Parental leave reforms and the employment of new mothers: Quasi-experimental evidence from Japan

Yukiko Asai

Research output: Contribution to journalArticle

23 Citations (Scopus)


This study examines the changes in job continuity of new mothers following an increase in cash benefits provided during parental leave. The cash benefit was first introduced in 1995 and the replacement rate was 25%. The replacement rate was raised from 25% to 40% in 2001. During this period, the maximum duration of paid leave and that of job-protection remained unchanged, and therefore, I can isolate the effects of changes in the amount of cash benefit from those due to changes in duration of leave. By comparing the job continuity of women who gave birth to their child before the reform and those who did so after the reform, I find little evidence that the labour supply pattern of new mothers changed in response to the increased cash benefit.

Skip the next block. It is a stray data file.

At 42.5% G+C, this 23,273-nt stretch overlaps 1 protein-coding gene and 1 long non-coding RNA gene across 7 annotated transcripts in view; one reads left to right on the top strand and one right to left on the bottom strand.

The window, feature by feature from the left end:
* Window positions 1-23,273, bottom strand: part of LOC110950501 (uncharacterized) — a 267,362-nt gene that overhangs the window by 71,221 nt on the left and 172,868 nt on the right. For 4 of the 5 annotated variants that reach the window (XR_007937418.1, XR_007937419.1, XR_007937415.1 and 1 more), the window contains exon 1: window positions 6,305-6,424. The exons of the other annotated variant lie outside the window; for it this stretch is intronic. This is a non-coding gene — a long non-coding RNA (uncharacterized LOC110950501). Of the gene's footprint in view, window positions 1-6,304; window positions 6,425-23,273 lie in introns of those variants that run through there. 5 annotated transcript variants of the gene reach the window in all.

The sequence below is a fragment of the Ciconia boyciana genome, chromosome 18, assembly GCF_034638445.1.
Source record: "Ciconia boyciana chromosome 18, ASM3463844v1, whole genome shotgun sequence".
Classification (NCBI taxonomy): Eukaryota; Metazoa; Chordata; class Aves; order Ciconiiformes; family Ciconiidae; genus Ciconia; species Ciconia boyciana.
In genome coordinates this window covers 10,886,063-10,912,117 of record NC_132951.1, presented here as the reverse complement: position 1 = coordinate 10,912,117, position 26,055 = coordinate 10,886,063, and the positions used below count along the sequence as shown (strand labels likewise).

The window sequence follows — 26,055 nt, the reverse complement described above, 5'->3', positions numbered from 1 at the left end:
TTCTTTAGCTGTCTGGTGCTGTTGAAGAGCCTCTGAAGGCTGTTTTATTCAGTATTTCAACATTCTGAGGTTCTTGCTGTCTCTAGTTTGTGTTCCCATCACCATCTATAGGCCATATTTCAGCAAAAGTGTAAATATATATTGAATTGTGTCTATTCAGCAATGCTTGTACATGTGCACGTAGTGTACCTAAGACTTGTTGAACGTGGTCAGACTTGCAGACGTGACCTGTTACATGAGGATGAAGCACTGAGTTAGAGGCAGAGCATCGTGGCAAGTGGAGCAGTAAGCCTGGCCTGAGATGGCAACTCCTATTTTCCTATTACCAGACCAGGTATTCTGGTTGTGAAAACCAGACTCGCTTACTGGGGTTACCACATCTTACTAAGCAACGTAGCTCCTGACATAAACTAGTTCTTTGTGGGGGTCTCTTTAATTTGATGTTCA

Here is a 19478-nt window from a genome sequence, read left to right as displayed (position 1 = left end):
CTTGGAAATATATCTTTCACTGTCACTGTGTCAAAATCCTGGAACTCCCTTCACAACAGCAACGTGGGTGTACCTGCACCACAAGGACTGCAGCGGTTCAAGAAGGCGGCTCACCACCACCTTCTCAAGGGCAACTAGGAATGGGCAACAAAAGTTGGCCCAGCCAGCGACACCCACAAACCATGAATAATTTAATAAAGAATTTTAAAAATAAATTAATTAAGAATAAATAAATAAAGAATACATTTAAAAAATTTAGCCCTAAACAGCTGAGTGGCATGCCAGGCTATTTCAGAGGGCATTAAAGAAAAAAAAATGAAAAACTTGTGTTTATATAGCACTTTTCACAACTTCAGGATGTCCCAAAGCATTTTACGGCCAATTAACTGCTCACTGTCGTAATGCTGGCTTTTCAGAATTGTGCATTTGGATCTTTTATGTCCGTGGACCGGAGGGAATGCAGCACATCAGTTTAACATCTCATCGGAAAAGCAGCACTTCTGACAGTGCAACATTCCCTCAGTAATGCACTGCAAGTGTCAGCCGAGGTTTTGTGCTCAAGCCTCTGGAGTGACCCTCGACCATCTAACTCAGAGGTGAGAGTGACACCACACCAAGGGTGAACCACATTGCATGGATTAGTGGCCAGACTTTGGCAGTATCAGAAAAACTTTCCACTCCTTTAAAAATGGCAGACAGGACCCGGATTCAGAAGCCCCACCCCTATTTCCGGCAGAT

Original languageEnglish
Pages (from-to)72-83
Number of pages12
JournalLabour Economics
Publication statusPublished - 2012 Oct 8
Externally publishedYes



  • Cash benefit
  • Job continuity
  • Labour supply
  • Parental leave

ASJC Scopus subject areas

  • Economics and Econometrics
  • Organizational Behavior and Human Resource Management

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